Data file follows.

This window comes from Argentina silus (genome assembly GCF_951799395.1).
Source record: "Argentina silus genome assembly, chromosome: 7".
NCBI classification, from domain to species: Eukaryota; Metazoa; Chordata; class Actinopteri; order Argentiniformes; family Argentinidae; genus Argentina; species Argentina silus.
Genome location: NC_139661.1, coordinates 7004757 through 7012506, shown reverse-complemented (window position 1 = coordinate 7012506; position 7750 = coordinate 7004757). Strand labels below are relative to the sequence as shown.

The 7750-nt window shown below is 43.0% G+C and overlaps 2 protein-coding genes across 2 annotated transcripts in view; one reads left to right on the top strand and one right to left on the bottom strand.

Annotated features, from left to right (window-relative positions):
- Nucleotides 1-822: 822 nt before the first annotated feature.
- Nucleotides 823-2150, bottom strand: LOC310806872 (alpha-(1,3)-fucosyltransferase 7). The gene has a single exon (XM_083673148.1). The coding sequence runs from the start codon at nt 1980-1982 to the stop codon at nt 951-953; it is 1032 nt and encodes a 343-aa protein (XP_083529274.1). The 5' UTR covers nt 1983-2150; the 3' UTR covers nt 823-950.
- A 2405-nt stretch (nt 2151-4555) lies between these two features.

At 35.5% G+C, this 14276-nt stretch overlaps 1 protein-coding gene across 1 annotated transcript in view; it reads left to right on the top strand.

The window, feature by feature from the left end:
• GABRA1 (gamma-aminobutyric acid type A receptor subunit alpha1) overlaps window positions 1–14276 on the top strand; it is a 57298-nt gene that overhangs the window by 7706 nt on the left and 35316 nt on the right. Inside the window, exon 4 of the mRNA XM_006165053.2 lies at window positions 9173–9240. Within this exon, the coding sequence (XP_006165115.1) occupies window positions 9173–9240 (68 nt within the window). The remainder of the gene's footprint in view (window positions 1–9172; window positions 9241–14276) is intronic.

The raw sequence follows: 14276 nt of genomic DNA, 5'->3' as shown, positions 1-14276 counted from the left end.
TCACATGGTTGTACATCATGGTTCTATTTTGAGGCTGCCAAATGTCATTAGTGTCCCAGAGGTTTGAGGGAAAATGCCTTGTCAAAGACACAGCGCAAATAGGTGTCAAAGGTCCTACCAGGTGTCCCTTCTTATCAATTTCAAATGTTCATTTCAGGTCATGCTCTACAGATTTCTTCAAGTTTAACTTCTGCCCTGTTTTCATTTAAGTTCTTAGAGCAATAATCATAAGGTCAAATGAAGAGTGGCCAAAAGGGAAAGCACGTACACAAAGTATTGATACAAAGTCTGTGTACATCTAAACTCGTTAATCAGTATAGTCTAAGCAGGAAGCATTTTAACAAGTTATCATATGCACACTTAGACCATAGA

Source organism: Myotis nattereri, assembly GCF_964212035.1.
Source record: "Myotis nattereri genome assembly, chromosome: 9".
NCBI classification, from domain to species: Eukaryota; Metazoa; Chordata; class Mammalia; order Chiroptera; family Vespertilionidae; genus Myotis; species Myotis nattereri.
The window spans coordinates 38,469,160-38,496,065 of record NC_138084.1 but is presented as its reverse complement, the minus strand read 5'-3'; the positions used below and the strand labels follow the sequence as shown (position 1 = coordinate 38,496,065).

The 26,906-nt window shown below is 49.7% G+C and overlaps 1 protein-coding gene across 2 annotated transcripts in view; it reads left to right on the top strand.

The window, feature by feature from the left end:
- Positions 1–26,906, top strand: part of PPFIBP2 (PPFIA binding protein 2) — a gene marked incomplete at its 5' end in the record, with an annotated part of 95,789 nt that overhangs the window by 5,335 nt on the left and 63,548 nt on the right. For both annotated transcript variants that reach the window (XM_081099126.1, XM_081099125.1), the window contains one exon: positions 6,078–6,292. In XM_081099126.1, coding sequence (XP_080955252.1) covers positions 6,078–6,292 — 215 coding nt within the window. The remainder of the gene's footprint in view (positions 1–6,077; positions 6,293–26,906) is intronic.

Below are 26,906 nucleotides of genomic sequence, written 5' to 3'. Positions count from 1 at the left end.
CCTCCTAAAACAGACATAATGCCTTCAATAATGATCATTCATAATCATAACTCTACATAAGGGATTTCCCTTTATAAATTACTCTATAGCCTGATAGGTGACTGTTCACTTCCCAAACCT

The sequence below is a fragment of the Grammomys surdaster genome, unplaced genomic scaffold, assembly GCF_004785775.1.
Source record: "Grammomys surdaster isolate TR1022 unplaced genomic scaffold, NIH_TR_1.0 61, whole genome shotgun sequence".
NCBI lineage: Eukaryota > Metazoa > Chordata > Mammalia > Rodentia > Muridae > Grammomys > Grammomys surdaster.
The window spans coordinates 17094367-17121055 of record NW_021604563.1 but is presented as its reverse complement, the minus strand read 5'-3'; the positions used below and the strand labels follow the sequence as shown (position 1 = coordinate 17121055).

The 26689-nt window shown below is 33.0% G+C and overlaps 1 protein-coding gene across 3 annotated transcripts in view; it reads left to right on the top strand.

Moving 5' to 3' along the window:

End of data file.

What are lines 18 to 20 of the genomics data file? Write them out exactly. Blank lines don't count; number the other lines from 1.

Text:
The window spans coordinates 38,469,160-38,496,065 of record NC_138084.1 but is presented as its reverse complement, the minus strand read 5'-3'; the positions used below and the strand labels follow the sequence as shown (position 1 = coordinate 38,496,065).

The 26,906-nt window shown below is 49.7% G+C and overlaps 1 protein-coding gene across 2 annotated transcripts in view; it reads left to right on the top strand.

The window, feature by feature from the left end: